The title   Peering Through   suggest something of the driver or idea for this work. This idea of looking through framed views to a space that is paradoxically both controlled and wild was a starting point for the work.
       
     
DSC_6045.jpg
       
     
_DSC0686.JPG
       
     
 This sculpture is also about contrast. It purposely plays refinement and detail against modernist primary form. It brings together solid simple cubic forms; black and heavy, these simple cubic and folded forms are arranged into a bundle with a discernible inner core; creating an inner space and an outer wall-like skin. It sets up an obscuring of the inner space. It is intended to be in some ways architectural with its flat planes supporting the play of sunlight and shadow and creating interesting relationships between planes.
       
     
 The weight of the cubic form is contrasted with the refinement and beauty of inlaid brass, which is further etched with fine line-work. The brass turns the solid form into an illustrated page, with Australian foliage represented. It is reminiscent of the Japanese screens but quite different. The work takes the idea of black paint, and works it up into the refined combination of high gloss black void in which floats polished and sealed brass inlay. The introduction of figurative illustration and pattern is totally at odds with the modernist distribution of these forms.
       
     
 The title   Peering Through   suggest something of the driver or idea for this work. This idea of looking through framed views to a space that is paradoxically both controlled and wild was a starting point for the work.
       
     

The title Peering Through suggest something of the driver or idea for this work. This idea of looking through framed views to a space that is paradoxically both controlled and wild was a starting point for the work.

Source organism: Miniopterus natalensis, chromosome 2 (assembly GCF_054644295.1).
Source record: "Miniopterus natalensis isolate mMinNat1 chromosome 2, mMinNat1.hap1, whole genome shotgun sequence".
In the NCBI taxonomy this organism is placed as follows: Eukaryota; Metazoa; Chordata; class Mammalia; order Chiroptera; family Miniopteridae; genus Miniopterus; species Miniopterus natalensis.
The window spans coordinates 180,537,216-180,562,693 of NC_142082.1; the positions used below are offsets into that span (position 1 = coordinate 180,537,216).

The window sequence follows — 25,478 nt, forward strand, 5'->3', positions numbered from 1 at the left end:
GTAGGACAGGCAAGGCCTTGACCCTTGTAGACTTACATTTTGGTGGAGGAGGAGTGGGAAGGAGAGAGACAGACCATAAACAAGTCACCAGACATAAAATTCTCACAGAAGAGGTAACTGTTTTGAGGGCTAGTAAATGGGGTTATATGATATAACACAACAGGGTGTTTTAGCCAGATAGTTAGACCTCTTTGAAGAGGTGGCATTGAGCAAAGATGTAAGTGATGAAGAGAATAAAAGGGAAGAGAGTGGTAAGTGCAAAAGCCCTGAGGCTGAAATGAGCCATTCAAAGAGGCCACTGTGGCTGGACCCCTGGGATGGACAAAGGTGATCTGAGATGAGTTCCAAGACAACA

DSC_6045.jpg
       
     
_DSC0686.JPG
       
     
 This sculpture is also about contrast. It purposely plays refinement and detail against modernist primary form. It brings together solid simple cubic forms; black and heavy, these simple cubic and folded forms are arranged into a bundle with a discernible inner core; creating an inner space and an outer wall-like skin. It sets up an obscuring of the inner space. It is intended to be in some ways architectural with its flat planes supporting the play of sunlight and shadow and creating interesting relationships between planes.
       
     

This sculpture is also about contrast. It purposely plays refinement and detail against modernist primary form. It brings together solid simple cubic forms; black and heavy, these simple cubic and folded forms are arranged into a bundle with a discernible inner core; creating an inner space and an outer wall-like skin. It sets up an obscuring of the inner space. It is intended to be in some ways architectural with its flat planes supporting the play of sunlight and shadow and creating interesting relationships between planes.

 The weight of the cubic form is contrasted with the refinement and beauty of inlaid brass, which is further etched with fine line-work. The brass turns the solid form into an illustrated page, with Australian foliage represented. It is reminiscent of the Japanese screens but quite different. The work takes the idea of black paint, and works it up into the refined combination of high gloss black void in which floats polished and sealed brass inlay. The introduction of figurative illustration and pattern is totally at odds with the modernist distribution of these forms.
       
     

The weight of the cubic form is contrasted with the refinement and beauty of inlaid brass, which is further etched with fine line-work. The brass turns the solid form into an illustrated page, with Australian foliage represented. It is reminiscent of the Japanese screens but quite different. The work takes the idea of black paint, and works it up into the refined combination of high gloss black void in which floats polished and sealed brass inlay. The introduction of figurative illustration and pattern is totally at odds with the modernist distribution of these forms.